SEC Staff Legal Bulletin Discusess Shareholder Proxy Proposal Rule 14a-8
In its continuing effort to identify and provide guidance on issues that commonly arise under the shareholder proposal rule, Rule 14a-8, the Division of Corporation Finance issued Staff Legal Bulletin No. 14D. The bulletin contains information on shareholder proposals that request or require a board of directors to unilaterally amend the company’s articles or certificate of incorporation. It also details a new e-mail address established for the receipt of Rule 14a-8 no-action requests and related correspondence. The bulletin also examines the issue of whether a company must send a notice of defect if the company’s records indicate that the proponent has not owned the minimum amount of securities for the required period of time as set forth in Rule 14a-8(b). Finally, the bulletin examines the requirement that a proponent send copies of correspondence to the company, as well as the manner in which the company and a proponent should provide additional correspondence to the SEC and to each other. Exchange Act Rule 14a-8 provides a channel of communication between companies and their shareholders and then regulates it.
If a proposal requests or requires the board to amend the company’s charter, said the staff, there may be some basis for the company to omit the proposal in reliance on Rule 14a-8(i)(1) as being an improper subject for shareholder action under state law, Rule 14a-8(i)(2) as being in violation of a state or federal law, or Rule 14a-8(i)(6) as being outside the company’s power to implement, if the company meets its burden of establishing that applicable state law requires any such amendment to be initiated by the board and then approved by shareholders in order for the charter to be amended.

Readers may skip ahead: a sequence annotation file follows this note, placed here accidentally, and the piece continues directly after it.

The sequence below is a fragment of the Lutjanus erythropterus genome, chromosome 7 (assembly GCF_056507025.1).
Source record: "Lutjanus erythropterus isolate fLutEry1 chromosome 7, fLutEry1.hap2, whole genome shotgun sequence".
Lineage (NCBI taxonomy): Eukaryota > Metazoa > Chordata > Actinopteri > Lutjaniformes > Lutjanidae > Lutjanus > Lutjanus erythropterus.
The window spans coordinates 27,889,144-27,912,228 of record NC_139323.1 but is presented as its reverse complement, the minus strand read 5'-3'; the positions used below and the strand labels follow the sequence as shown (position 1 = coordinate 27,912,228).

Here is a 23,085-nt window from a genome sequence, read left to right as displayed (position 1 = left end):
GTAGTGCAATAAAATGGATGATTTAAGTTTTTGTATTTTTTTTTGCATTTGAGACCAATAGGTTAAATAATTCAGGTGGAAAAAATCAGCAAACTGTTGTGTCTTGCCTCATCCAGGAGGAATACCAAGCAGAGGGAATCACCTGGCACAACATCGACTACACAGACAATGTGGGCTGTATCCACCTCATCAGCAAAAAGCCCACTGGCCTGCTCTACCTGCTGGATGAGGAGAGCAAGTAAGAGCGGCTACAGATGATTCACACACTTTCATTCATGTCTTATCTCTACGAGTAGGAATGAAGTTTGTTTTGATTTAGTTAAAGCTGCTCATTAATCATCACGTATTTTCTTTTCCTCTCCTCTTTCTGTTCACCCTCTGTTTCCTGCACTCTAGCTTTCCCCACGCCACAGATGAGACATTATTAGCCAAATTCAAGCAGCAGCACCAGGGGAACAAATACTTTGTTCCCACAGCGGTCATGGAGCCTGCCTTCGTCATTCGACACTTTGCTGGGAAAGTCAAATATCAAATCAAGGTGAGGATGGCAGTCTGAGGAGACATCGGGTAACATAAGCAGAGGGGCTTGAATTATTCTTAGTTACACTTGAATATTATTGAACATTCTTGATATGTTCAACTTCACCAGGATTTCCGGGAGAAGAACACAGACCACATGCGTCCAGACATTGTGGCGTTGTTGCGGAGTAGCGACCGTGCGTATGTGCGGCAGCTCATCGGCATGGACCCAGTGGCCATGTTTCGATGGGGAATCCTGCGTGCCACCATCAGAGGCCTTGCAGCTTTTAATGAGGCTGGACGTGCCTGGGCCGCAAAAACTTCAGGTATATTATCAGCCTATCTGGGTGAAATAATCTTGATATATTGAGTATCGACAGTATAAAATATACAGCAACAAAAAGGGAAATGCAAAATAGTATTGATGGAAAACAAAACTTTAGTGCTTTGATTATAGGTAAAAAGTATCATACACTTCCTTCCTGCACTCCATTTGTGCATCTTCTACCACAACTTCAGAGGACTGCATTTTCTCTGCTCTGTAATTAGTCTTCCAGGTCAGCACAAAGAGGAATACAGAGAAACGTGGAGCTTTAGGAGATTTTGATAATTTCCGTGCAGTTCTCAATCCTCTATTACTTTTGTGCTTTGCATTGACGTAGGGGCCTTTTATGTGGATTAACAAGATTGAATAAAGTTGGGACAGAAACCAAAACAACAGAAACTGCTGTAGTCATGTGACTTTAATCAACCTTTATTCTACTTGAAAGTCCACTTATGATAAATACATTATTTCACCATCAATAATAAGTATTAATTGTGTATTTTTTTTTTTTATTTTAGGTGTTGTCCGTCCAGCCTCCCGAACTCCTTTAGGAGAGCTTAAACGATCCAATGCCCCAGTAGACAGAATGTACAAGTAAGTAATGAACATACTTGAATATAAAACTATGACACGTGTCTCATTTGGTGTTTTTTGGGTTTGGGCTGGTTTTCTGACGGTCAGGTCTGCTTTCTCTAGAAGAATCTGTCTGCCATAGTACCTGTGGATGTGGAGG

In accordance with longstanding staff practice, however, the SEC may permit the proponent to revise the proposal to provide that the board of directors take the steps necessary to amend the company’s charter. If the proponent revises the proposal in this manner within the time frame specified in the SEC response letter, the staff does not believe there would be a basis for the company to exclude the proposal under Rule 14a-8(i)(1), Rule 14a-8(i)(2), or Rule 14a-8(i)(6).
Companies and shareholders may e-mail Rule 14a-8 no-action requests and related correspondence to the SEC using a new e-mail address for the receipt of no-action requests and correspondence related to the shareholder proposal rule. Companies and proponents may submit requests for no-action relief under Rule 14a-8 and related correspondence to the SEC at firstname.lastname@example.org. The staff cautioned that this mailbox should not be used to submit other types of no-action requests or correspondence; and that the e-mail is not confidential.
The staff also said that, if a proponent is listed in a company’s records as a registered holder, and the records indicate that the proponent has not owned the minimum amount of securities for the required period of time as set forth in Rule 14a-8(b), the company must send the proponent a notice of defect if it wishes to exclude the proposal on eligibility grounds.
In addition, the SEC staff indicated that Rule 14a-8 requires proponents to provide companies with any correspondence they send to the Commission. Rule 14a-8(k) requires a proponent to provide the company with a copy of any correspondence submitted in response to the company’s no-action request. In addition, both the company and the proponent should promptly forward to each other copies of all correspondence provided to the SEC in connection with Rule 14a-8 no-action requests. The staff encourages companies and proponents to use the same means of transmitting correspondence to each other as they use to transmit materials to the SEC. For example, if a company transmits correspondence to the SEC via overnight mail, the company should transmit a copy to the proponent via overnight mail as well.